BY DAVID DERSARKISSIAN Asbarez Staff Writer
The Armenian community of San Francisco took its first steps towards owning a piece of California history early this week–as it won a $26,000 bid to purchase a third of an acre of land atop the city’s historic Mt. Davidson.
But the story doesn’t end there.
The plot of land on the 32-acre mountain also houses a 103-foot concrete cross–the largest and highest of its kind in the nation– and recently–local church groups have filed suit in state court claiming the 63-year-old symbol is located on city property–and thus in violation of the controversial issue of church and state separation.
"As a result of the law suit–the city had to divest itself of the cross based on the principle of separation of church and state–and thus put it up for auction," said Roxanne Makasdjian–who is serving as ANC representative to the Council of Armenian American Organizations of Northern California–a not-for-profit organization representing 31 Northern California Armenian organizations which made the bid on the site.
"The Council decided it would like to participate in the auction and acquire the cross to symbolically give it back to the San Francisco city and community where it has flourished for so long."
In the early 1920s–and in the face of rapid growth and expansion within the city–local citizens led by then-Board of Supervisor member Maddie Brown–began an effort to try and save the natural space on Mt. Davidson–seeking to have the land designated a city and open space–and thus maintain its status as a scenic area.
The cross at the center of the controversy was erected in the early 1930s by designer George Kelham–and is made of concrete and takes on an art-deco style.
In 1934–President Roosevelt traveled to San Francisco and dedicated the cross as memorial monument to veterans of World War I–where it has remained–untouched–ever since.
"The majority of residence would like to see the cross remain on top of Mt. Davidson," Makasdjian said. "In order to do that–the Armenian community thought that we would be an appropriate caretaker for the cross considering our history and background."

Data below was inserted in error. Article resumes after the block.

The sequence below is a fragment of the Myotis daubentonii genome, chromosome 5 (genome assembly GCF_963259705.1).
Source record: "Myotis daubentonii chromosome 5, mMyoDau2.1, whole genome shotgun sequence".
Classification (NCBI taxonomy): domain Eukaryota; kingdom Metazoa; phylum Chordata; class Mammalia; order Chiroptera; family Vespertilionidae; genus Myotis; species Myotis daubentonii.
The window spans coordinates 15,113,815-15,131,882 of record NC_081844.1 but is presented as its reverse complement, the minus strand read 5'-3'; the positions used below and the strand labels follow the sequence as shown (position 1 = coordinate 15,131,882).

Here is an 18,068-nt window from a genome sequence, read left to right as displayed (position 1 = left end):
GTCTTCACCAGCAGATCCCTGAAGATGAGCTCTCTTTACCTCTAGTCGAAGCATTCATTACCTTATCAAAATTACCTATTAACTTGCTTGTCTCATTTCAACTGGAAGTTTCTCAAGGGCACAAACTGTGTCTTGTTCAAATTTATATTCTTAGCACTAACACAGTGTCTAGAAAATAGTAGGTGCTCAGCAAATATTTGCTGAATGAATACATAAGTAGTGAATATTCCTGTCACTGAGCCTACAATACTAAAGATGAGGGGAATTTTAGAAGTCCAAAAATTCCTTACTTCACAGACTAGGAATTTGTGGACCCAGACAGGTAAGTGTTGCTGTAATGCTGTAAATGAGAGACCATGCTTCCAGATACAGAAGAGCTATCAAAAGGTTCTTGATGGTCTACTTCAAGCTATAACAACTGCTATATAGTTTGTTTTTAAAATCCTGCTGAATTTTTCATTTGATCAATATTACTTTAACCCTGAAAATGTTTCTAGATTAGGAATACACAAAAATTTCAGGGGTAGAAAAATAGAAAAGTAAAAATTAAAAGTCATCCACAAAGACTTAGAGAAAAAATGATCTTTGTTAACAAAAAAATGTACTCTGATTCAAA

The Council of Armenian American Organizations of Northern California was one of just three entities to bid on the property–the other two being the Museum of San Francisco and the Friends of Mt. Davidson Conservatory–which is an association of neighbors around Mt. Davidson representing some 2,200 families.
"All of the parties involved in the bidding for the property have expressed their pleasure at the outcome," Makasdjian said. "All three were interested in the preservation of the cross."
Makasdjian went on to add that the cross was built in a time when society was far less concerned with such things as state and church separation–and that in light of what had occurred–the city had taken appropriate action.
"Anytime you have a religious symbol on city or government property–it creates controversy," Makasdjian noted. "Many of these symbols were established in a time when public opinion was not opposing it. In this case there was a law suit based on the opposition of having a religious symbol on public property. Frankly–we believe that the Board of Supervisors came up with an appropriate way of divesting themselves of the cross."
Makasdjian says those who filed suit against the cross did not necessarily want it removed–but that church and state be separated–which may seemingly come to pass provided the Board of Supervisors approve the bid during its upcoming August 4 meeting.
"We’ve had an immense response not only from Armenia’s but from local citizens as well," said Attorney Paul Tour-Sarkissian–who is representing the Council of Armenian American Organizations of Northern California. "This is an emotional issue in San Francisco–and for Armenia’s to be able to be custodians of this cross that means so much would truly be an honor."
Providing that first hurdle is past–San Francisco Mayor Willie Brown must also affix his stamp of approval on the transaction–followed then by a final citywide vote.